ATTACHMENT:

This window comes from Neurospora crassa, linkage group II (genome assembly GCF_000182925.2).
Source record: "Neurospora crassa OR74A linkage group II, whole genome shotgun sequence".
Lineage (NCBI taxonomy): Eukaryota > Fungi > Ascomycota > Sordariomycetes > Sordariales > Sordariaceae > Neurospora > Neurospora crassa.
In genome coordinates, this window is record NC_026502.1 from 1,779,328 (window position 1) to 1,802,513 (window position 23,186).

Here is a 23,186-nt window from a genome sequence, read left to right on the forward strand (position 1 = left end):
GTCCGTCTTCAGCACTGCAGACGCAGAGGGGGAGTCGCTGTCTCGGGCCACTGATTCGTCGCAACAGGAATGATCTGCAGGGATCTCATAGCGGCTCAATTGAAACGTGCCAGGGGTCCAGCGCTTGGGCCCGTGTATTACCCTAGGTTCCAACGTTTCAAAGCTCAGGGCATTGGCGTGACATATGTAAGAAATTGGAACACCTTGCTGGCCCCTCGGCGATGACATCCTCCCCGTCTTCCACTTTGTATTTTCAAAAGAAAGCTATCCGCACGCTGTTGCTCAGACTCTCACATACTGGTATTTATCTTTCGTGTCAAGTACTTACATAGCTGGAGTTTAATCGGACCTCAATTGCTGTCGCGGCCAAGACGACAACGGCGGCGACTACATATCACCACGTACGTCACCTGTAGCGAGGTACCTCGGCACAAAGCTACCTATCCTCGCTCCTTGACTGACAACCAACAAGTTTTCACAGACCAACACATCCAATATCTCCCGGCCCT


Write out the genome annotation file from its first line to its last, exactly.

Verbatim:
This window comes from Neurospora crassa, linkage group II (genome assembly GCF_000182925.2).
Source record: "Neurospora crassa OR74A linkage group II, whole genome shotgun sequence".
Lineage (NCBI taxonomy): Eukaryota > Fungi > Ascomycota > Sordariomycetes > Sordariales > Sordariaceae > Neurospora > Neurospora crassa.
In genome coordinates, this window is record NC_026502.1 from 1,779,328 (window position 1) to 1,802,513 (window position 23,186).

Here is a 23,186-nt window from a genome sequence, read left to right on the forward strand (position 1 = left end):
GTCCGTCTTCAGCACTGCAGACGCAGAGGGGGAGTCGCTGTCTCGGGCCACTGATTCGTCGCAACAGGAATGATCTGCAGGGATCTCATAGCGGCTCAATTGAAACGTGCCAGGGGTCCAGCGCTTGGGCCCGTGTATTACCCTAGGTTCCAACGTTTCAAAGCTCAGGGCATTGGCGTGACATATGTAAGAAATTGGAACACCTTGCTGGCCCCTCGGCGATGACATCCTCCCCGTCTTCCACTTTGTATTTTCAAAAGAAAGCTATCCGCACGCTGTTGCTCAGACTCTCACATACTGGTATTTATCTTTCGTGTCAAGTACTTACATAGCTGGAGTTTAATCGGACCTCAATTGCTGTCGCGGCCAAGACGACAACGGCGGCGACTACATATCACCACGTACGTCACCTGTAGCGAGGTACCTCGGCACAAAGCTACCTATCCTCGCTCCTTGACTGACAACCAACAAGTTTTCACAGACCAACACATCCAATATCTCCCGGCCCT